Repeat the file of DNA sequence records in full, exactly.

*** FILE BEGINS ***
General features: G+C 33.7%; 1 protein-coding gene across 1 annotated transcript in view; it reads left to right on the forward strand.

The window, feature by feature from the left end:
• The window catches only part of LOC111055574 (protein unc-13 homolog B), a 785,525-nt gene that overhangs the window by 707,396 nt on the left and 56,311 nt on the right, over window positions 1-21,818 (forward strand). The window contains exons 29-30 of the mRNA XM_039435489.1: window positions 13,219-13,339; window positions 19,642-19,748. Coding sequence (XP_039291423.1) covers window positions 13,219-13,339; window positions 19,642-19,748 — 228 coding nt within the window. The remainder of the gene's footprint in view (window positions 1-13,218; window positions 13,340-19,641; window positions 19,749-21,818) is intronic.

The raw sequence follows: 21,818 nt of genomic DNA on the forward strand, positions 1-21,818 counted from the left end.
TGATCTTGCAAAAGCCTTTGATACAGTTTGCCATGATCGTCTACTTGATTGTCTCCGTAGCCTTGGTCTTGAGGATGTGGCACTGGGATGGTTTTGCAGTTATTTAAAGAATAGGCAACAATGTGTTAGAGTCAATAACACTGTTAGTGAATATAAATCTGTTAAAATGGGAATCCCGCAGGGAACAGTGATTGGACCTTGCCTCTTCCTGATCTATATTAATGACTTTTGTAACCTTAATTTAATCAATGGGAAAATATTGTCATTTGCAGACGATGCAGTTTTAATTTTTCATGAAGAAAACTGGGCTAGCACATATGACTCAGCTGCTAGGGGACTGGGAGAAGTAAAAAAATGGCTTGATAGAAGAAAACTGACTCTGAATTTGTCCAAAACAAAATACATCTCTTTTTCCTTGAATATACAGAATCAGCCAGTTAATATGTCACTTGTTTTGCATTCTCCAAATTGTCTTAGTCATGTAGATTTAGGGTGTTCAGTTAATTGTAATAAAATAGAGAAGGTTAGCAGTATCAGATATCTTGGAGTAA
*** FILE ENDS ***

General features: G+C 33.7%; 1 protein-coding gene across 1 annotated transcript in view; it reads left to right on the forward strand.

The window, feature by feature from the left end:
• The window catches only part of LOC111055574 (protein unc-13 homolog B), a 785,525-nt gene that overhangs the window by 707,396 nt on the left and 56,311 nt on the right, over window positions 1-21,818 (forward strand). The window contains exons 29-30 of the mRNA XM_039435489.1: window positions 13,219-13,339; window positions 19,642-19,748. Coding sequence (XP_039291423.1) covers window positions 13,219-13,339; window positions 19,642-19,748 — 228 coding nt within the window. The remainder of the gene's footprint in view (window positions 1-13,218; window positions 13,340-19,641; window positions 19,749-21,818) is intronic.

The raw sequence follows: 21,818 nt of genomic DNA on the forward strand, positions 1-21,818 counted from the left end.
TGATCTTGCAAAAGCCTTTGATACAGTTTGCCATGATCGTCTACTTGATTGTCTCCGTAGCCTTGGTCTTGAGGATGTGGCACTGGGATGGTTTTGCAGTTATTTAAAGAATAGGCAACAATGTGTTAGAGTCAATAACACTGTTAGTGAATATAAATCTGTTAAAATGGGAATCCCGCAGGGAACAGTGATTGGACCTTGCCTCTTCCTGATCTATATTAATGACTTTTGTAACCTTAATTTAATCAATGGGAAAATATTGTCATTTGCAGACGATGCAGTTTTAATTTTTCATGAAGAAAACTGGGCTAGCACATATGACTCAGCTGCTAGGGGACTGGGAGAAGTAAAAAAATGGCTTGATAGAAGAAAACTGACTCTGAATTTGTCCAAAACAAAATACATCTCTTTTTCCTTGAATATACAGAATCAGCCAGTTAATATGTCACTTGTTTTGCATTCTCCAAATTGTCTTAGTCATGTAGATTTAGGGTGTTCAGTTAATTGTAATAAAATAGAGAAGGTTAGCAGTATCAGATATCTTGGAGTAA